The class, held twice a week, was glorious. My muscle memory was intact after such a long break and remembered tendus, pliés, battements, jetés, arabesques, and all the other arcane French movements that make limbs do freakish things never intended by their original design. I was ecstatic, and throwing all caution to the wind, engaged in what former head of the Federal Reserve Alan Greenspan called, when speaking of the booming 1990s stock market, “irrational exuberance.”  At that point, I too was at a record high.

After three weeks I could hardly walk. The arthritis in my hips had kicked up a few notches and my lower back vigorously protested my slightest move. Worst of all, my sports medicine doctor discovered that I had broken my coccyx. BROKEN MY COCCYX? Who the hell breaks their coccyx? It made sitting extremely uncomfortable so I did my on-line research and bought a nifty and slightly perverse-looking coccyx pillow. It works great though now I have to decide for my upcoming Paris trip, given weight and size limitations of carry-ons, if I take my special pillow or my underwear.

Degradation of the body is of course not enough in the Grand Design. There needs to be more, so we were gifted with deterioration of the mind, or what we elders like to call, the “senior moment.” As life merrily goes along we accumulate enough of them that strung together it seems like wearing a permanent and somewhat decayed flower lei around our brains. 

A lovely younger person comes to our home to administer subcutaneous fluid to our old cat Maxi who suffers from kidney disease. A few days ago she could not remember when our next appointment was and commented this often happens. She turned to me and said, “does this get worse?” I nodded and said yes. She then took a few steps towards the front door and momentarily lost her balance. “Does this get worse too?” she asked. All I could do was laugh and nod yes. 

Thankfully, it’s not all senior moments. Small victories against those who would mock the old are very welcome, if few and far between. This past summer while driving I was stopped in heavy traffic while trying to get into a right turn lane. All of a sudden there was loud and persistent honking behind me and a young macho leaned out of his truck window and yelled “hey old man, you ever gonna move?” Had this been a film Western, I would have said, “old man? old man? why you young whippersnapper…” and taken out my six-shooter. As it wasn’t, and since he had me pegged right, I extended my arm out the window and gave him the old Brooklyn one finger salute.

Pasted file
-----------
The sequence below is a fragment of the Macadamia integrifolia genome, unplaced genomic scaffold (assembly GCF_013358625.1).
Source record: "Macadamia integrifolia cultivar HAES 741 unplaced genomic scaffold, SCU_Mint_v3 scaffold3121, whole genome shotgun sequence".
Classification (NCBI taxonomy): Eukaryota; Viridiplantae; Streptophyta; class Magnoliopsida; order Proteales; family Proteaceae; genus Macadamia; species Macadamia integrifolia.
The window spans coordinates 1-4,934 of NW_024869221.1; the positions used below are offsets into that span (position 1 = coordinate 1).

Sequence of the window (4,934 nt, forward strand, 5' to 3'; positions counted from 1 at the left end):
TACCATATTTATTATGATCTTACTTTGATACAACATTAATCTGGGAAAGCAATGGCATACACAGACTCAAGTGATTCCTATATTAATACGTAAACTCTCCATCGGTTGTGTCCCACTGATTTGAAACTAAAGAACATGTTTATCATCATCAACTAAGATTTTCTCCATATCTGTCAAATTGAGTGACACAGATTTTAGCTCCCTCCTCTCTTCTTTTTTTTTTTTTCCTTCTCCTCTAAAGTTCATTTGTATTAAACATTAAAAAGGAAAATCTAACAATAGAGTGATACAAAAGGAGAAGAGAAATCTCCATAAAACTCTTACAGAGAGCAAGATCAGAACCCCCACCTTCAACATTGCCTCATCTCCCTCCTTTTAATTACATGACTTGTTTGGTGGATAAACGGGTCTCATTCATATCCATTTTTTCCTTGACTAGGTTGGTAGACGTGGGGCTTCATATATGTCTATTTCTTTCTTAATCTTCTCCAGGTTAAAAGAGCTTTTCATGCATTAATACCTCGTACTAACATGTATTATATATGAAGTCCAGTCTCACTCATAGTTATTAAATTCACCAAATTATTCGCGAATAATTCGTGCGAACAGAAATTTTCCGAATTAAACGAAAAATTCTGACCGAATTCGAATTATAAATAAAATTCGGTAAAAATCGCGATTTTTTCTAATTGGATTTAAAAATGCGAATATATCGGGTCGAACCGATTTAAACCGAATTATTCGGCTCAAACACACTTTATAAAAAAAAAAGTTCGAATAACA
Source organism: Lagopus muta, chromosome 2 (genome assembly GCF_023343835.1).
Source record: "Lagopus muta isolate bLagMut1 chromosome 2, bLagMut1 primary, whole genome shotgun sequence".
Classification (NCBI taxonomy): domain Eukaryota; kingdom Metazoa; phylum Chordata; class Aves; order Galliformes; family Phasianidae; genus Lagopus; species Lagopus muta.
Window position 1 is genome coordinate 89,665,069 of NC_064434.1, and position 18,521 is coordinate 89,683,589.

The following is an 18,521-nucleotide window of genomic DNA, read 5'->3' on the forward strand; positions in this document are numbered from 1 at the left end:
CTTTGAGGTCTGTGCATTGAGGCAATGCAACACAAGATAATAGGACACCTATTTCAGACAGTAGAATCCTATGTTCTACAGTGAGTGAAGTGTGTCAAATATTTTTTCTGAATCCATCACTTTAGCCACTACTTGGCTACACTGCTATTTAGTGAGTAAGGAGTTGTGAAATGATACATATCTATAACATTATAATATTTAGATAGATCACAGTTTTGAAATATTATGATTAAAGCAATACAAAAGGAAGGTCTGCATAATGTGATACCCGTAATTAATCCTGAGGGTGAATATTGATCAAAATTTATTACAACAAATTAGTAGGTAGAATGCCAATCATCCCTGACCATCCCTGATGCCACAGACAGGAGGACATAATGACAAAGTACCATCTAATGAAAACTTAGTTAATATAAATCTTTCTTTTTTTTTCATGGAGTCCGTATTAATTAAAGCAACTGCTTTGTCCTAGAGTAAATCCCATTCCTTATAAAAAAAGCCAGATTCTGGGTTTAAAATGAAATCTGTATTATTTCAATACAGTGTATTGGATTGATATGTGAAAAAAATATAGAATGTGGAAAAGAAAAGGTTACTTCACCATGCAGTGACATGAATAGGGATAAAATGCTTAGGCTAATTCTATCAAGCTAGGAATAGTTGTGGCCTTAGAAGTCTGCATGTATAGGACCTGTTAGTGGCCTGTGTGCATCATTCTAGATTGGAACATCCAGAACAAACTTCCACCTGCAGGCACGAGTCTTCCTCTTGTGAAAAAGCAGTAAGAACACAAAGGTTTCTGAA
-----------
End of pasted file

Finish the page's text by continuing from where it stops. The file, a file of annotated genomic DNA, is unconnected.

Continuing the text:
As the light changed and traffic began to flow he gunned his engine, switched lanes and sped past me, only to get stopped dead again 30 yards or so down the road. With the turn lane now clear, I went on my way, but could not resist throwing a smug little smile his way as I passed him by. 

A few weeks ago I went to a cardiologist, a beautiful young woman, to have my ticker checked. After our in-person meeting she had a monitor mounted on my chest to record my every beat for a week to see if there were any problems, which there weren’t. Curious, I then made the mistake of looking at her on-line notes from my examination. She describes me as a “pleasant, fit-appearing elderly male in no acute distress.”

“Pleasant, fit-appearing… no acute distress” all very good but “elderly.” Ouch, that really hurt. 

Spider Kedelsky
Spider Kedelskyhttps://spiderkedelsky.com
Spider Kedelsky is a former choreographer, performing arts producer, and a co-founder of Town Hall Seattle.


  1. As a fellow octogenarian, I share most of these same physical and mental surprises, and a few more of my own. It’s always valuable to recall Maurice Chevalier’s response to inquiries about his aging: “Consider ze alternative.” (!)

  2. As the legendary baseball pitcher Satchel Paige once said, “Age is just a case of mind over matter; if you don’t mind, it don’t matter”..!